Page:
Brian Dirck just finished a series of posts on Abraham Lincoln’s greatest “flubs.” Perhaps it should come as no surprise that Brian singled out Lincoln’s choice of Andrew Johnson as his vice-presidential candidate as his greatest flub. Seems reasonable given what transpired following Lincoln’s assassination and Johnson’s opposition to the Radical Republican’s preferred vision of Reconstruction. Of course, Lincoln could not have know that he would fall victim to an assassins bullet leaving the White House in the hands of a Unionist who proved to be hostile to the idea of black civil rights. The whole question, however, hinges on the assumption that another choice would have led to a different outcome. Well, of course it would [Imagine that somehow Thadeus Stevens got the nod and that somehow Lincoln managed to win.], but as Elektratig [click here for his blog] noted in the comments, what if we stay within the political parameters that governed the choice:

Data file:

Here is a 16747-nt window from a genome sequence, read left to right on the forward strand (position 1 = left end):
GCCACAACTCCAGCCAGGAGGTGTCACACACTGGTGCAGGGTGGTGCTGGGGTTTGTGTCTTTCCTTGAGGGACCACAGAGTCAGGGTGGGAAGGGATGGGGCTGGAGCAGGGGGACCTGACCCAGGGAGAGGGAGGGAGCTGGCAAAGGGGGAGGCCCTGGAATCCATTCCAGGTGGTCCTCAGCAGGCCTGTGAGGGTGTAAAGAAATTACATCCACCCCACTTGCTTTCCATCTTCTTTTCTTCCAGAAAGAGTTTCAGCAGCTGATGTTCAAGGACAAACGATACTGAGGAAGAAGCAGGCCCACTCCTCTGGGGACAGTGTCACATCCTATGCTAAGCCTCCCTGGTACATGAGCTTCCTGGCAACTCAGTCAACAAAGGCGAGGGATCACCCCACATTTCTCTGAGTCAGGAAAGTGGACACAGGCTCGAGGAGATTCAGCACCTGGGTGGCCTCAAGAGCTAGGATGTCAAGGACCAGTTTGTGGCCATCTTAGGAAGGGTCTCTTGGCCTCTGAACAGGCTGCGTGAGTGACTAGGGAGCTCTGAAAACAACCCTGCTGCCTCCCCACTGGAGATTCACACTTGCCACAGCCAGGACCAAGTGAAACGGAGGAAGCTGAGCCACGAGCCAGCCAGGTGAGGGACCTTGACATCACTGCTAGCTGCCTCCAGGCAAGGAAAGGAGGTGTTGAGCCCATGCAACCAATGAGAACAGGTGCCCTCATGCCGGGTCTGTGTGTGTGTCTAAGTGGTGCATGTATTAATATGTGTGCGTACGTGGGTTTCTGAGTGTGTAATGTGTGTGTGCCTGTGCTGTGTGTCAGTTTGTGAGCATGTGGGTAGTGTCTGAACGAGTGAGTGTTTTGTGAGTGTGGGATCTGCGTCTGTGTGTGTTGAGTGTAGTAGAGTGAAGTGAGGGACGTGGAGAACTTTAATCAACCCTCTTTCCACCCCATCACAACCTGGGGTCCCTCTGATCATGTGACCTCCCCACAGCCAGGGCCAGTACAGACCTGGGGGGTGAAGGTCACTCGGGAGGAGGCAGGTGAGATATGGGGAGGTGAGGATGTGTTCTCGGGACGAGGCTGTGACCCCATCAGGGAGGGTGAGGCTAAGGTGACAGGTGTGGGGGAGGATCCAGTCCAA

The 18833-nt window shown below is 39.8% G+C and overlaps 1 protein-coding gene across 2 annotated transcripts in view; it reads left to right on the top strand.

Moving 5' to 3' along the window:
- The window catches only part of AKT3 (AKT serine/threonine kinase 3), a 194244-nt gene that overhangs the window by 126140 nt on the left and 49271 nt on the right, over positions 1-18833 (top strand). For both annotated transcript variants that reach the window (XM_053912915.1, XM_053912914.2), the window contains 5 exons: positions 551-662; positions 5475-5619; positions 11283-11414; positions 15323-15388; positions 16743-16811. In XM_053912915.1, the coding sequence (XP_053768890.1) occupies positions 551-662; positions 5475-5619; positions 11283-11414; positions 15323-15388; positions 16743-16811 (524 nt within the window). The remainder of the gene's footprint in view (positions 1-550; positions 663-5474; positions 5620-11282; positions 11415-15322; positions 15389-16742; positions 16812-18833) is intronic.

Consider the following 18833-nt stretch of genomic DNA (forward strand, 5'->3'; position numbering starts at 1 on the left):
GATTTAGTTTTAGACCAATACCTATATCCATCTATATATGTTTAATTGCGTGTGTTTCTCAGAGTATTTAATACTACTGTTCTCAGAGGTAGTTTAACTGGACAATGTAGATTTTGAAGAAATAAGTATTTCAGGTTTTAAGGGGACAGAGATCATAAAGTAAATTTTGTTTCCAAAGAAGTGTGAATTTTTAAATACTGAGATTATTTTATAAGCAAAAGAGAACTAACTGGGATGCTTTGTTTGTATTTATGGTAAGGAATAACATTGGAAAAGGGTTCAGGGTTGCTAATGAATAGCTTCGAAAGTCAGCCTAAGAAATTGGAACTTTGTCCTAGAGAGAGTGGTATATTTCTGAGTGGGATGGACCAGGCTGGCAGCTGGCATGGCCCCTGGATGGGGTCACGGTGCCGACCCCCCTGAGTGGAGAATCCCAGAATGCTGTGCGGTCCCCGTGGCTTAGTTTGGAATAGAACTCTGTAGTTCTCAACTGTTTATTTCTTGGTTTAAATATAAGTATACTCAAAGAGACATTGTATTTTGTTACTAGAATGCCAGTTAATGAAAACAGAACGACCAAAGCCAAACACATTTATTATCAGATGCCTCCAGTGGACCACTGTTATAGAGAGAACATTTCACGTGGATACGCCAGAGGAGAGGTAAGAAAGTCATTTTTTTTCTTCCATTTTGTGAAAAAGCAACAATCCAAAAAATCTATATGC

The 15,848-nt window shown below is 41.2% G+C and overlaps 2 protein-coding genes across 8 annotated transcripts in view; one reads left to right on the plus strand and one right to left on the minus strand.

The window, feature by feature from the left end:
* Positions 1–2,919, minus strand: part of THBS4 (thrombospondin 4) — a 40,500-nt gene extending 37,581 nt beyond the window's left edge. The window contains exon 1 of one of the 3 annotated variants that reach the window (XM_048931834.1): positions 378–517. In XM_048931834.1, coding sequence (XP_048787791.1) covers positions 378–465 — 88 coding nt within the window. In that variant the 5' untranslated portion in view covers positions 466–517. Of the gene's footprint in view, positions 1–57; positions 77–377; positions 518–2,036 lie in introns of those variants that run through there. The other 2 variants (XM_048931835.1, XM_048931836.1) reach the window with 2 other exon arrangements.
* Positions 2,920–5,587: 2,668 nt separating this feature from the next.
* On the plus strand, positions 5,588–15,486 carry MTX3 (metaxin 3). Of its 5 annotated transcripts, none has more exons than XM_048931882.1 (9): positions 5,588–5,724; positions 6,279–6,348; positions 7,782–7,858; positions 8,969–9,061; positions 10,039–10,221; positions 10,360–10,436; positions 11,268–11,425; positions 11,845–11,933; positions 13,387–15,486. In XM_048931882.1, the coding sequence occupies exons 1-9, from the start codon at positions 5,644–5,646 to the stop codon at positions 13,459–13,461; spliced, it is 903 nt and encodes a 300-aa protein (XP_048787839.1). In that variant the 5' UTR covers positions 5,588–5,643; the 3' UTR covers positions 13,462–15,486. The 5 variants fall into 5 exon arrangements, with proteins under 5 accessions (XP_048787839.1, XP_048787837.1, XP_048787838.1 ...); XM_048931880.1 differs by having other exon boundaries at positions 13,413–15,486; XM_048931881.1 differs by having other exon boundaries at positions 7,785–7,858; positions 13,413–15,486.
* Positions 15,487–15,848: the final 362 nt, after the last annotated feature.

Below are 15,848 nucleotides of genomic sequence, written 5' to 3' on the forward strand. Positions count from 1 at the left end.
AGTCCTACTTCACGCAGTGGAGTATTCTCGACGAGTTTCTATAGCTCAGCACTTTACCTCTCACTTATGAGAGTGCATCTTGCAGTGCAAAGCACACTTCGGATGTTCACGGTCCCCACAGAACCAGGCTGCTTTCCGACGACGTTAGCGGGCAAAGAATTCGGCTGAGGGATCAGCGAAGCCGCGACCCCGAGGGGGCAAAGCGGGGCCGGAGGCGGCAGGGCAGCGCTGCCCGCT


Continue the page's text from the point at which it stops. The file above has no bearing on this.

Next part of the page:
So who, then, should Lincoln have chosen? I’m assuming we keep to the same parameters: a Democrat or very “conservative” Republican, from a border state or (if no other choice) the “lower” north.
What a wonderful question and one that I’ve never really considered. The commenter is forcing us to keep in mind the political considerations that would have shaped the choice of Lincoln (to whatever extent he was actually involved) and the Republican Party.
I’m not a big fan of counterfactuals, but this one is certainly intriguing. In what way would the short-term effects have been different given the choice? And in light of my recent post on Marc Egnal’s new book, how might the long-term consequences have been different? Finally, does careful reflection about this counterfactual force us to shift our popular memory of Andrew Johnson in any way?